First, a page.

Stuffed Animal Saturday is a meme that we post here at We Live and Breathe Books to showcase the book we're currently reading with one of our favorite stuffed animals and discuss our stuffed animal's opinion (well, it's really our opinion, but that's besides the point). We hope you enjoy our quirky feature as much as we enjoy writing it!

This week, I'd like you to meet Annie, who actually belongs to my sister, and is a Build-a-Bear she got for her birthday last month. Annie is a cat and cats are attracted to sweet things and nothing is sweeter than honey, which is how she ended up reading Honeybee: a collection of poems about letting go by Trista Mateer.

So far: I picked up this book yesterday and at first only really had time to read it in the lull in between classes which disheartened me because the author's note says it's best enjoyed all at once but then I came home for the weekend to visit some people and have just been sitting and reading dozens of pages of poems and devouring them and I absolutely love them. Annie loves them too, she thinks they're really relatable and gut-wrenching (and she doesn't even have a gut to wrench).

Sneak peek: I love all of the poems in this book so I'm just going to pick one that I really like and one that Annie really likes and show you what lies inside:

I am the one physically removing myself
from this place and yet
it feels like you are the one leaving me.
I will never understand how this works

Giving my things back: it
feels like you are dropping our pieces.
I am too heavy to carry
under the
of all this new happiness. 

Also, here's a bonus one because why not:

I still carry you on the insides of me: 
cave paintings on rib-caging.
If I were a peach,
you would be the pit that holds me all together.
When I met you, I was something small and whole;
I do not know how to get back there.
You have the warmest heart I ever set up camp in.

I still carry you on the insides of me:
the contents of my suitcase heart.
I will lug you around until it breaks my back and then some.
I feel sometimes
like I have scattered my pieces everywhere,
but you are the piece I do not know how to leave
at the foot of a stranger's bed
or between the lines of a free-verse poem.
I want you to know that loving you
is freeing; that loving you is
like holding my head under water and coming up new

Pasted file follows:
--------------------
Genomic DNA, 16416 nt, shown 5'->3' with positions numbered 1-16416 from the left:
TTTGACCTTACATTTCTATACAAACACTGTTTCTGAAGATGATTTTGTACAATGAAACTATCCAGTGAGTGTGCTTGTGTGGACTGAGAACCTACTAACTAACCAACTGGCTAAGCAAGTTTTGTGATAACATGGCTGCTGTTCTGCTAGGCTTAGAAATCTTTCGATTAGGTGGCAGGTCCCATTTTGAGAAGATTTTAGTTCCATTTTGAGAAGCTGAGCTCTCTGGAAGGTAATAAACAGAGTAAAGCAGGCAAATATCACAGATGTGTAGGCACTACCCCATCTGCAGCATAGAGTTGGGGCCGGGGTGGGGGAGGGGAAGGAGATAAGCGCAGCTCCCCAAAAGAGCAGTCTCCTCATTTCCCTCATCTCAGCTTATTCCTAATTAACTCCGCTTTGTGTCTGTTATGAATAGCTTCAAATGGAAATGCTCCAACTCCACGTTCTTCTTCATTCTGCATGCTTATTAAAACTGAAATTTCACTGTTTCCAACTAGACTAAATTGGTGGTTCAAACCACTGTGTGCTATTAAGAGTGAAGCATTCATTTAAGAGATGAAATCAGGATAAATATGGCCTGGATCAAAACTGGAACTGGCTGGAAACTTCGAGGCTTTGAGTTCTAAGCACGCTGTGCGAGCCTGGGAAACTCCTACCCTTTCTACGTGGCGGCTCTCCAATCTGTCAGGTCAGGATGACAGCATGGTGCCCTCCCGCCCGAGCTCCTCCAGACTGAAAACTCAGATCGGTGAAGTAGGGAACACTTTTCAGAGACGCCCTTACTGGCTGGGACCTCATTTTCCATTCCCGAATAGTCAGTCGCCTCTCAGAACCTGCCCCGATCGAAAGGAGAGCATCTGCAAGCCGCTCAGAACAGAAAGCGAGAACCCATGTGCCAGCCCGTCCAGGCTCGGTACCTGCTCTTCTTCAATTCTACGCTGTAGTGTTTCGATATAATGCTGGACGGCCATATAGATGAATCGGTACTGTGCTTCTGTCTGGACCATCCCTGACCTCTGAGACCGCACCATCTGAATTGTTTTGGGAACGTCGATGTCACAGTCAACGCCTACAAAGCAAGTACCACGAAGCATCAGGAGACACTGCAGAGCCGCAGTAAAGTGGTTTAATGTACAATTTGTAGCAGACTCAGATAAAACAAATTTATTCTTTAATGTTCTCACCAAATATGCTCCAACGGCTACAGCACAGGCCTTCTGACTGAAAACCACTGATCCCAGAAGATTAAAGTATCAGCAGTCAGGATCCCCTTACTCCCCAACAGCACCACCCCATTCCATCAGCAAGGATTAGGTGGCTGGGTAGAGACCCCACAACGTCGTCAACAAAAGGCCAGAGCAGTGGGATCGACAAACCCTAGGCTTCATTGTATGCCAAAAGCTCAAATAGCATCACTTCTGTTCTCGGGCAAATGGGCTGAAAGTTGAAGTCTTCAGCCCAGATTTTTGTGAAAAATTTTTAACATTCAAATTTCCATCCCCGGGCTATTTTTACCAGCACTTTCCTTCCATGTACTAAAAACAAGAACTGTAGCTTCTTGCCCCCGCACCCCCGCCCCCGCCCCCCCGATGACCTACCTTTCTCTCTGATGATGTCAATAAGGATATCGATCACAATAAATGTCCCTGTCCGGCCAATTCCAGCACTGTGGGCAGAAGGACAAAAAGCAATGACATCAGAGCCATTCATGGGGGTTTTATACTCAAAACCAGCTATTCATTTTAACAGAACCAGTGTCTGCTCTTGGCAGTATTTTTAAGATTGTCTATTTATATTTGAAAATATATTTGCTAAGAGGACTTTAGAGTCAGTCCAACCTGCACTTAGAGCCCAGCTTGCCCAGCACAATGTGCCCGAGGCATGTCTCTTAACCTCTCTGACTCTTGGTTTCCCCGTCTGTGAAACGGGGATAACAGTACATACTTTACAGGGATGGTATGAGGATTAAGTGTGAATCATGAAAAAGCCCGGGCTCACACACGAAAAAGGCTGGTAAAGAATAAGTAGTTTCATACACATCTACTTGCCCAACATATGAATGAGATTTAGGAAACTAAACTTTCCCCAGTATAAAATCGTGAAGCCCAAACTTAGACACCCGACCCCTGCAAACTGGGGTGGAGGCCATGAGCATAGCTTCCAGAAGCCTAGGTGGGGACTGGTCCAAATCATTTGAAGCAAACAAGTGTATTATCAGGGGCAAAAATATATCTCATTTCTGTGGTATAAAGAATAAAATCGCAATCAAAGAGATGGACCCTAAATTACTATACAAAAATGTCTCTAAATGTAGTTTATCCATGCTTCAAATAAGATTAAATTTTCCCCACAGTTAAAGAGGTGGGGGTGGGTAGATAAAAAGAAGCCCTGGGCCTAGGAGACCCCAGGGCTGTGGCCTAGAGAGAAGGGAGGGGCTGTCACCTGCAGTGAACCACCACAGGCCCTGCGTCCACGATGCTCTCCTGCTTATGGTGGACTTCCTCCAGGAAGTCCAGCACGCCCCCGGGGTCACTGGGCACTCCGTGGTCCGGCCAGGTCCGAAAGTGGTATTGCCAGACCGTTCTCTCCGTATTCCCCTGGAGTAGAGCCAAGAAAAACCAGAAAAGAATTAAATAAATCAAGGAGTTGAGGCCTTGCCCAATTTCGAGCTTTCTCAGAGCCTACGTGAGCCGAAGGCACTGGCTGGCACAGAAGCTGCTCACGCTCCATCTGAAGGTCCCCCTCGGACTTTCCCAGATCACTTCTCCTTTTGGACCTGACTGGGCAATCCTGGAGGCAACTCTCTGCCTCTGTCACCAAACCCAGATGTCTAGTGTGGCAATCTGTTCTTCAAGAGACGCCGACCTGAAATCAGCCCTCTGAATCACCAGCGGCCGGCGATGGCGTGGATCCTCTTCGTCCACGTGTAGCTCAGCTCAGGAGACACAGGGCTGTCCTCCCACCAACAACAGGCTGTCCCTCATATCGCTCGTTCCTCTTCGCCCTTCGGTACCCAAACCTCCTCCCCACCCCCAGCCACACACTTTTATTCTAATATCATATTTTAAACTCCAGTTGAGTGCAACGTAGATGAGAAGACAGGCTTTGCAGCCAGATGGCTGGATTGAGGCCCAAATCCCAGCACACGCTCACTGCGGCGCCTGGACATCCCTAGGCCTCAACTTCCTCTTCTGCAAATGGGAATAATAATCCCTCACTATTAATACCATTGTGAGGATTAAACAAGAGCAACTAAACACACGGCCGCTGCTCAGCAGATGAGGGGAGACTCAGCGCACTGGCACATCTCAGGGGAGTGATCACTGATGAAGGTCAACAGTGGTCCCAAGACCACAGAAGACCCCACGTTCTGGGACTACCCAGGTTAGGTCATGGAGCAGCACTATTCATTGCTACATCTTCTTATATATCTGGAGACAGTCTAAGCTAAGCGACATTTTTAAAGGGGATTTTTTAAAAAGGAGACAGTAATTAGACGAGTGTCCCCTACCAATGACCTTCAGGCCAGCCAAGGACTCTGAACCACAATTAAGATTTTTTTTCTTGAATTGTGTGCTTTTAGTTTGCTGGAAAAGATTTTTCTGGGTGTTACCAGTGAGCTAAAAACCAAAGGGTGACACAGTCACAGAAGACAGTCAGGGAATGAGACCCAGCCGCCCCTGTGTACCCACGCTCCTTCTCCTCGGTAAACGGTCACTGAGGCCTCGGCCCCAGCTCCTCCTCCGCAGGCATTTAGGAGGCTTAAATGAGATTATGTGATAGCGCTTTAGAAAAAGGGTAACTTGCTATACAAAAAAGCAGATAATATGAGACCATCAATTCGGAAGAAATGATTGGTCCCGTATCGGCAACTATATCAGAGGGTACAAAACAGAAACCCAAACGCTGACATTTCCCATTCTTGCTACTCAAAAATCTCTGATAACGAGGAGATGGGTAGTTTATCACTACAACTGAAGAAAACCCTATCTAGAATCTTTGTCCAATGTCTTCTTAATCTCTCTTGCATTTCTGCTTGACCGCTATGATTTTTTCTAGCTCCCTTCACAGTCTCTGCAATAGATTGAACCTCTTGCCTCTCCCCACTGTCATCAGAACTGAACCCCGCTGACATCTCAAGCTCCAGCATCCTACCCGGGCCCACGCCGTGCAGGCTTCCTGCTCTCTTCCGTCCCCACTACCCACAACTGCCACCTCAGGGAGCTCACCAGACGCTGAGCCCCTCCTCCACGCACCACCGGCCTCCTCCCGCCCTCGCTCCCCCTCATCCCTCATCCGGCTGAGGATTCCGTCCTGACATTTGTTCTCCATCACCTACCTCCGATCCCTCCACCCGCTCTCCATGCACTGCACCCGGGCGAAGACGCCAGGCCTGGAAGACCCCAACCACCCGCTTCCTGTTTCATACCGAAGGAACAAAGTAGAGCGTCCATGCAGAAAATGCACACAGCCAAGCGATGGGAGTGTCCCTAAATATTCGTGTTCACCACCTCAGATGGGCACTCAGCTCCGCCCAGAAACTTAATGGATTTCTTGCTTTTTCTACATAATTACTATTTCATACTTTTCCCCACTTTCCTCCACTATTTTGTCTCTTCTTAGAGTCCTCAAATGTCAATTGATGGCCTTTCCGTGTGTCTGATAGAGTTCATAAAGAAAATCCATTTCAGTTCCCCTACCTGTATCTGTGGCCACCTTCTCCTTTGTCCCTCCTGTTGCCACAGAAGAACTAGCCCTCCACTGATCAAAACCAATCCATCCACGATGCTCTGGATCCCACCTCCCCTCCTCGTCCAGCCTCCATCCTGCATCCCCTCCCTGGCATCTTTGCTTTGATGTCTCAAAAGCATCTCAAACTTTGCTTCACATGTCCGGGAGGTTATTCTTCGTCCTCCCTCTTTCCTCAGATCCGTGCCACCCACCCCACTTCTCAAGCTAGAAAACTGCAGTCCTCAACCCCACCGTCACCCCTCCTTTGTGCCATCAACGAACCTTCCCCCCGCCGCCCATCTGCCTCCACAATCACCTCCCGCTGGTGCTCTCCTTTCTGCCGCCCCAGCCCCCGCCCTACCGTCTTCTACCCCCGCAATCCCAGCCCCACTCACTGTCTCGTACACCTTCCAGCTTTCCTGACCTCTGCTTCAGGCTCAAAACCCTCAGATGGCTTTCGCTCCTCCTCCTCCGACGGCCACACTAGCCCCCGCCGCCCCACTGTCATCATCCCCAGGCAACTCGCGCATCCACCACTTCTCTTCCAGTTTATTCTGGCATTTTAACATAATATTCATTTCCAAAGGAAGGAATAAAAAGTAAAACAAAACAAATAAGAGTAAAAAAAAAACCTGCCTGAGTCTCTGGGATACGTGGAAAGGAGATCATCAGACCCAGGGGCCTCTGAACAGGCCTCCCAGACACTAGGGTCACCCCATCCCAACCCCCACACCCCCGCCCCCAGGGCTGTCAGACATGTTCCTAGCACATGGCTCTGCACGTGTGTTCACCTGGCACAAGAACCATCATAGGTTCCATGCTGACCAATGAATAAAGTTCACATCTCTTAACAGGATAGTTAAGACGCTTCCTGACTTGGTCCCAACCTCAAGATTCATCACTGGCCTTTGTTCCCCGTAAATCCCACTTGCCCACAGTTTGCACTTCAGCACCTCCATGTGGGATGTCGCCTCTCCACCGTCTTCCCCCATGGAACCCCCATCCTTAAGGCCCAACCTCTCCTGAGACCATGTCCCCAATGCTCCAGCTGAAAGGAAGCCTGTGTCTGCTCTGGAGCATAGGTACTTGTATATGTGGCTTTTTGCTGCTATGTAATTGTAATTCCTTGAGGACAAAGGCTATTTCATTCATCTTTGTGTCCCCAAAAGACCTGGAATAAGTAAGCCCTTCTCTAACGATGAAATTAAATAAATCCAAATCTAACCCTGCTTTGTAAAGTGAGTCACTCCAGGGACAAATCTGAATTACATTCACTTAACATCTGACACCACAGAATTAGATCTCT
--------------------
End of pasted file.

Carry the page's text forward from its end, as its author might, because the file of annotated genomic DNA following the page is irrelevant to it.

again and again.

I still carry you on the insides of me.
This will not always make sense to you.

So, Annie and I both just love these poems and all the other poems we've read so far because they're all so powerful and genuine. I think Trista Mateer's writing is wonderful and many of the poems in the collection demonstrate even stronger writing than the three above -- I chose to sample those less because they displayed the best writing "quality" or prowess from the book but more because they were poems I thought were emotionally evocative (I mean, all of her poems were like that) and personally resonant (the first two moreso for the personal resonance, the third one I just liked mostly for the peach analogy and the flow and just as a poem as a whole). Annie, as someone who is trying to let someone go, thinks she came across this book at a really significant time in her life and plans on binge reading it now and then coming back to it again once she's in a different state of mind. Overall, we both love her work so far and we think whether you're in the mood for a good poem and nothing more or looking for writing that understands your personal loss, this is good for all sorts of circumstances!

- Noor

Are you and your stuffed animal reading anything interesting? 
Let us know in your own Stuffed Animal Saturday!

Thursday, February 5, 2015

Life of a Blogger - Superpowers

Life of a Blogger is a weekly meme hosted by Novel Heartbeat. This feature is designed to let readers and other bloggers get to know us on a more personal level by discussing non-bookish topics. This week's topic is...

What superpower would you chose?

Teleportation. There is absolutely no question about this in my opinion. I am a bit of a lazy person, who does not like to walk far to get places. I also hate having to wake up extra early to take the bus to class. Being able to teleport would cut down on time and effort required to get places. It's also SUPER CONVENIENT! If I missed the bus, I wouldn't have to wait for the next one or walk to class - I COULD JUST TELEPORT.

In summation, teleportation is the bomb.

Are there any limitations for this question? Can I choose omnipotence and omniscience? Granted, having the power to do and know everything seems extremely boring. When you can do anything, there's noting left to do, because what could you possibly have to want.

Obviously, I'm overthinking.